From the Mountain to the Valley

From the Sermon on the Mount, Jesus comes down the mountain to be surrounded by large crowds. I couldn’t help but think what a difference it is to be on the Mountain versus the Valley. Many times we want to stay on the mountain top and relish the “good times and highs.” But there is work to be done, and we must come down the mountain to the people. In chapters 8-12, there is a lot of healing ministry and tough questions to be answered by Jesus. These things cause Jesus’ popularity to skyrocket with the people. However, the more popular Jesus became, the more the religious rulers despised Him and His ministry.

In the process of doing daily ministry to whoever asked Him; Jesus also was assembling His “apostles.” We find supernatural events during the ministry of Jesus. He healed lepers, calmed seas, cast out demons, gave sight to the blind, cured a paralytic, mercy to a woman with a blood hemorrhage. The people always went away praising God for the miracles. Jesus continued His “teaching moments” which also was overwhelming. He had to answer a myriad of questions about why He didn’t do things the way the Jewish religious leaders did, with their strict moral and ethic codes. Jesus actually was questioned by John the Baptist disciples [Matthew 11:1-6] “Are you the Messiah or is there someone else? Jesus replied with Isaiah 61:1-4.

Jesus as the Son of God had power over the very creation that He spoke into existence. I note that even in the natural phenomenons, storms, waves winds etc., Jesus displays power and authority over them. The only element of creation that seemingly won’t respond to His authority is mankind. Partly because we are given free will and make our own choices, but mainly because we are fallen humanity, and have a bent towards sinning.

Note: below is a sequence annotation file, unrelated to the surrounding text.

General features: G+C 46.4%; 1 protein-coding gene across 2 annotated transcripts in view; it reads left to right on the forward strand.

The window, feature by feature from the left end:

Two passages [Matt 7:16-21 & 12:33-37] really stuck out for me. I asked myself the question, especially in regards to John 15:2 – is the tree bad because of the bad fruit or is the fruit bad because of the bad tree. Matthew 12:33 – clears this up quickly the problem is a  bad tree. What this means is the internal characteristics of the tree determine the fruit seen visible. So also this is true for us. If Christ is in our soul, the fruit will be good. We really can tell if someone is redeemed or not. By their fruits you will know them!

Recently a particular verse has made its way deep into my heart – Matthew 10:16, I send you out as sheep in the midst of wolves. This is a difficult verse because ravenous wolves kill and shred without regard to anything else. We know the bible explicitly tells us that as they persecuted Jesus that we should expect it too. But we strive to do our best NOT to suffer for Christ.  Yet the test of Discipleship is the willingness to follow and experience what Jesus experienced. Paul took great joy [not happiness] in “the fellowship of His [Christ’s] suffering being conformed to His death. [Phil 3:10]

Jesus does not paint a very glamorous picture for would-be disciples. The biblical account of daily discipleship is a far cry from what is lived out in Western Christianity.

Our reading for this period ends with questions about the Sabbath observances. Obviously the religious rulers were watching Jesus’ every move, not to follow Him but to look for fault or ability to accuse Him of wrong doing. Jesus is Lord of the Sabbath; the Sabbath was made for man [and beast] not Man for the Sabbath. Too often I think “church life” can get so legalistic about what is the way to worship God, that we wind up putting so many restrictions to our worship; and wind up worshiping our system of beliefs instead of Jesus the subject/object of our worship.

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